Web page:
But it also applies to Catholics in a state of grave sin. Kasper recalls the duty – largely fallen into disuse – to make recourse to the sacrament of penance, in order "not to eat and drink unworthily the body and blood of the Lord":
"Here we meet with another weak point of postconciliar development. The affirmation that unity and communion are possible only in the sign of the cross includes another affirmation, that the eucharist is not possible without the sacrament of forgiveness. The ancient Church was fully aware of this nexus. In the ancient Church, the visible structure of the sacrament of penance consisted in the readmission of the sinner to eucharistic communion. Communion, excommunication, and reconciliation constituted a single unity. Dietrich Bonhoeffer, the Lutheran theologian executed by the Nazis in 1945, rightly warned against cheap grace: 'Cheap grace is the sacrament on sale, it is the Lord's supper without the remission of sins, it is absolution without personal confession'."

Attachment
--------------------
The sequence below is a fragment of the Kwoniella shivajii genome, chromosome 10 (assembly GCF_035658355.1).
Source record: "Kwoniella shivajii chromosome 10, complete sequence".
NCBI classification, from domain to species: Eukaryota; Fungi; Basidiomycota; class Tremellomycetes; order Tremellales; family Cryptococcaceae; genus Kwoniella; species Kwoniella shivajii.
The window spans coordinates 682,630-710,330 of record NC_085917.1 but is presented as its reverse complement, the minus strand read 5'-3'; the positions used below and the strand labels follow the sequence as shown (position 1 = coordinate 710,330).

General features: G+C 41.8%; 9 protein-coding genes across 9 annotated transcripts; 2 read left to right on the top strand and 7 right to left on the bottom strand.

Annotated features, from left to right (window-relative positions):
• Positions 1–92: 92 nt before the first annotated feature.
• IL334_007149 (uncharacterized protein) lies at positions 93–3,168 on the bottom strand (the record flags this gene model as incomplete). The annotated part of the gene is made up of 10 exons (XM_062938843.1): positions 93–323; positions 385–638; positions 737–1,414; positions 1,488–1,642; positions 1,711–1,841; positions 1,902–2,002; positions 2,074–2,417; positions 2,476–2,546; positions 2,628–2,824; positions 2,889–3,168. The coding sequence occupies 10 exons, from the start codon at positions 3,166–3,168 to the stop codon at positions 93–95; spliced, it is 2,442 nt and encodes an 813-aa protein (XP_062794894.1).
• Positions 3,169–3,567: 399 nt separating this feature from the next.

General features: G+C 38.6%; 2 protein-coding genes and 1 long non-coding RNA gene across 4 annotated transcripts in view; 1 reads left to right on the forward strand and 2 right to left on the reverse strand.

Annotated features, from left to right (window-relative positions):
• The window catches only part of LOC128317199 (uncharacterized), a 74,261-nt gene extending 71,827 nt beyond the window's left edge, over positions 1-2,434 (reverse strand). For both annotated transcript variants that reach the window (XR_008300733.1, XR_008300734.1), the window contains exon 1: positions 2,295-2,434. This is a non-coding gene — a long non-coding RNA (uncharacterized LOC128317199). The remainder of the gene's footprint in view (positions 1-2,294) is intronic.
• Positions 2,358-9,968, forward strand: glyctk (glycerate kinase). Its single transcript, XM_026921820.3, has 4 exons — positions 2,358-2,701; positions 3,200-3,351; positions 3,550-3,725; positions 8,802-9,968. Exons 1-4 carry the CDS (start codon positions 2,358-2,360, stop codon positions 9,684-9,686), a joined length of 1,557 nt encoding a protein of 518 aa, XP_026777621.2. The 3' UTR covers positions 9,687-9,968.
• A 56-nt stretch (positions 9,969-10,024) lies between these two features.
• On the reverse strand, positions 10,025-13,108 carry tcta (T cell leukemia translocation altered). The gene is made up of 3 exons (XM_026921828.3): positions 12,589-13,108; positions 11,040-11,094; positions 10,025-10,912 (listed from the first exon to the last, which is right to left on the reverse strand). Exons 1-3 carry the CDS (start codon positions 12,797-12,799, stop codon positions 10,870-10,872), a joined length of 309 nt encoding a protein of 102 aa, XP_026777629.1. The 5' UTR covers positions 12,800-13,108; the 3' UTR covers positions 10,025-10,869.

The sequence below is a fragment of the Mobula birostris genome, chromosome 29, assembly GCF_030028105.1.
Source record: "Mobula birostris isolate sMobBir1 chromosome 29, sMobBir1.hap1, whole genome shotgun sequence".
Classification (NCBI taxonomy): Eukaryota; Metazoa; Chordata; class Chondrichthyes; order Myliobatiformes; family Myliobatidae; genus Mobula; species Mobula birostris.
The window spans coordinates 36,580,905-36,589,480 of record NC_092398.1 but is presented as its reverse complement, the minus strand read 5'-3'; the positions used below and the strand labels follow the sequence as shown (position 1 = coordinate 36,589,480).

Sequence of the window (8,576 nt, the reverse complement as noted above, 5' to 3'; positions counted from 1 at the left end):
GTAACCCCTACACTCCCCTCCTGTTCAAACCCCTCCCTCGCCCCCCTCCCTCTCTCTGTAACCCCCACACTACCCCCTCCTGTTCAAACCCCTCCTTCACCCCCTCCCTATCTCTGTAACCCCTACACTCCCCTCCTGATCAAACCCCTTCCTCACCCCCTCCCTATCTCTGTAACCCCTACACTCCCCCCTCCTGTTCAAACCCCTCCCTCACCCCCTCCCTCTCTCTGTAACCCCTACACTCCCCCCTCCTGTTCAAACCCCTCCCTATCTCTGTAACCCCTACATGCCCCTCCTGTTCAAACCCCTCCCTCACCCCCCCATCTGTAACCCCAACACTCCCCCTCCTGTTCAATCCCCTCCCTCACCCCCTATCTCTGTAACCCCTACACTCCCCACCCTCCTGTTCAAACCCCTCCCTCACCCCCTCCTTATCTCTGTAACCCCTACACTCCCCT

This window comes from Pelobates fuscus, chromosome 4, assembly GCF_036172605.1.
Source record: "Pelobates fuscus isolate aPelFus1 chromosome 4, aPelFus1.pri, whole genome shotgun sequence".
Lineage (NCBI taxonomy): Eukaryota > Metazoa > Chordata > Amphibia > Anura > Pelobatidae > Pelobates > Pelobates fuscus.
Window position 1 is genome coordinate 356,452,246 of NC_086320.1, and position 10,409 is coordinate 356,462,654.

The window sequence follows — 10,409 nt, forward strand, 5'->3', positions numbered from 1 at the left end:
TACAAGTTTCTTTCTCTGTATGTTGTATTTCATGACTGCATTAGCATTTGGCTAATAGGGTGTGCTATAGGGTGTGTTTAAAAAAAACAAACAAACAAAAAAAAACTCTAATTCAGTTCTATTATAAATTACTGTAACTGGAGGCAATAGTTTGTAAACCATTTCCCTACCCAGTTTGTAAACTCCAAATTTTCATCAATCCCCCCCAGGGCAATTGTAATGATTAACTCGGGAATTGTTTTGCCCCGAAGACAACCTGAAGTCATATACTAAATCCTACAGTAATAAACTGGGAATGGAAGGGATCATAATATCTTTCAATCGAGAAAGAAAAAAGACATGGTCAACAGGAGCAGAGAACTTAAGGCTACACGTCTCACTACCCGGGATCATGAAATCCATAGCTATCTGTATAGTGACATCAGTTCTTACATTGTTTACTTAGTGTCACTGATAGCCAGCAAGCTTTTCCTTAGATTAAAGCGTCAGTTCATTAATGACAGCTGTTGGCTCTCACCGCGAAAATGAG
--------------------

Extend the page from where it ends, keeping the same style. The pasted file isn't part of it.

Immediately after this citation of Bonhoeffer, an icon of the progressivists, Cardinal Kasper adds his own comment:
"Cheap grace is, for Bonhoeffer, the cause of the Church's decline. The rediscovery and renewal of the character of the assembly and of the banquet of the eucharist have undoubtedly been important, and no intelligent person thinks of undoing them. But a superficial conception of these, detached from the cross and from the sacrament of penance, leads to the banalization of these aspects and to a crisis of the eucharist such as we are witnessing in the life of the Church today."
And on another page of the book he writes, even more succinctly:
"The crisis of the conception of the eucharist is the very nucleus of the crisis of the Church today."